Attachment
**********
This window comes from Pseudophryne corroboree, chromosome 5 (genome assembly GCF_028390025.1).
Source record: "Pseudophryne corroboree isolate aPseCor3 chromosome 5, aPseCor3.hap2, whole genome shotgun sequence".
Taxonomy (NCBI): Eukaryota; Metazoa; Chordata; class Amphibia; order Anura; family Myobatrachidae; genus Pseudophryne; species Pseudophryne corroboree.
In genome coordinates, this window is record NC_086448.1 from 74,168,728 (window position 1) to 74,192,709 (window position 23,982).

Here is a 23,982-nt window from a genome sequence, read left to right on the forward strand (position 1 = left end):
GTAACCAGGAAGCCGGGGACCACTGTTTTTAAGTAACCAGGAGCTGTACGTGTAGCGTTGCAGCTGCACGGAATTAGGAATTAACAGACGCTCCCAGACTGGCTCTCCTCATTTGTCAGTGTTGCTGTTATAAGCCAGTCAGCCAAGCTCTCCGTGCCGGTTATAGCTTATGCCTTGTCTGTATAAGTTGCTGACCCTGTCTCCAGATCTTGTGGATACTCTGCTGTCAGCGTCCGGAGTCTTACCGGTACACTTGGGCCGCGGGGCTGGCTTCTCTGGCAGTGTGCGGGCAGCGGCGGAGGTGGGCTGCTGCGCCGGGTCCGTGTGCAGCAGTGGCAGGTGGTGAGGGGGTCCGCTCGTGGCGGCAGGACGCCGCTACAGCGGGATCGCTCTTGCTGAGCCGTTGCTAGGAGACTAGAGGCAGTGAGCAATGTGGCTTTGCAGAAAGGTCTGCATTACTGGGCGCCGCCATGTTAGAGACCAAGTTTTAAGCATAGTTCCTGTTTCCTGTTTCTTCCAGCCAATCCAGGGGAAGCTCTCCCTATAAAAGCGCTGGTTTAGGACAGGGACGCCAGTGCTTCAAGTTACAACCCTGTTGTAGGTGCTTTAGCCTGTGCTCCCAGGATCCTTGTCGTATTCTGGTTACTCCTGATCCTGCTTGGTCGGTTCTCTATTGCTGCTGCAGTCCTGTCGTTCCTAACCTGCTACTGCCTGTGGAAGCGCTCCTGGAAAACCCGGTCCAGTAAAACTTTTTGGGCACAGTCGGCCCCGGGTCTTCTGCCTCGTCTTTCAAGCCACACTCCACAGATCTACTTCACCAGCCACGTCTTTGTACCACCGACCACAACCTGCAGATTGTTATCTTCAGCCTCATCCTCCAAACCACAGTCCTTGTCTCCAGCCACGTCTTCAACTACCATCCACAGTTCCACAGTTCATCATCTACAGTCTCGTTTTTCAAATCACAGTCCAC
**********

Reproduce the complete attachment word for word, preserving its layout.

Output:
This window comes from Pseudophryne corroboree, chromosome 5 (genome assembly GCF_028390025.1).
Source record: "Pseudophryne corroboree isolate aPseCor3 chromosome 5, aPseCor3.hap2, whole genome shotgun sequence".
Taxonomy (NCBI): Eukaryota; Metazoa; Chordata; class Amphibia; order Anura; family Myobatrachidae; genus Pseudophryne; species Pseudophryne corroboree.
In genome coordinates, this window is record NC_086448.1 from 74,168,728 (window position 1) to 74,192,709 (window position 23,982).

Here is a 23,982-nt window from a genome sequence, read left to right on the forward strand (position 1 = left end):
GTAACCAGGAAGCCGGGGACCACTGTTTTTAAGTAACCAGGAGCTGTACGTGTAGCGTTGCAGCTGCACGGAATTAGGAATTAACAGACGCTCCCAGACTGGCTCTCCTCATTTGTCAGTGTTGCTGTTATAAGCCAGTCAGCCAAGCTCTCCGTGCCGGTTATAGCTTATGCCTTGTCTGTATAAGTTGCTGACCCTGTCTCCAGATCTTGTGGATACTCTGCTGTCAGCGTCCGGAGTCTTACCGGTACACTTGGGCCGCGGGGCTGGCTTCTCTGGCAGTGTGCGGGCAGCGGCGGAGGTGGGCTGCTGCGCCGGGTCCGTGTGCAGCAGTGGCAGGTGGTGAGGGGGTCCGCTCGTGGCGGCAGGACGCCGCTACAGCGGGATCGCTCTTGCTGAGCCGTTGCTAGGAGACTAGAGGCAGTGAGCAATGTGGCTTTGCAGAAAGGTCTGCATTACTGGGCGCCGCCATGTTAGAGACCAAGTTTTAAGCATAGTTCCTGTTTCCTGTTTCTTCCAGCCAATCCAGGGGAAGCTCTCCCTATAAAAGCGCTGGTTTAGGACAGGGACGCCAGTGCTTCAAGTTACAACCCTGTTGTAGGTGCTTTAGCCTGTGCTCCCAGGATCCTTGTCGTATTCTGGTTACTCCTGATCCTGCTTGGTCGGTTCTCTATTGCTGCTGCAGTCCTGTCGTTCCTAACCTGCTACTGCCTGTGGAAGCGCTCCTGGAAAACCCGGTCCAGTAAAACTTTTTGGGCACAGTCGGCCCCGGGTCTTCTGCCTCGTCTTTCAAGCCACACTCCACAGATCTACTTCACCAGCCACGTCTTTGTACCACCGACCACAACCTGCAGATTGTTATCTTCAGCCTCATCCTCCAAACCACAGTCCTTGTCTCCAGCCACGTCTTCAACTACCATCCACAGTTCCACAGTTCATCATCTACAGTCTCGTTTTTCAAATCACAGTCCAC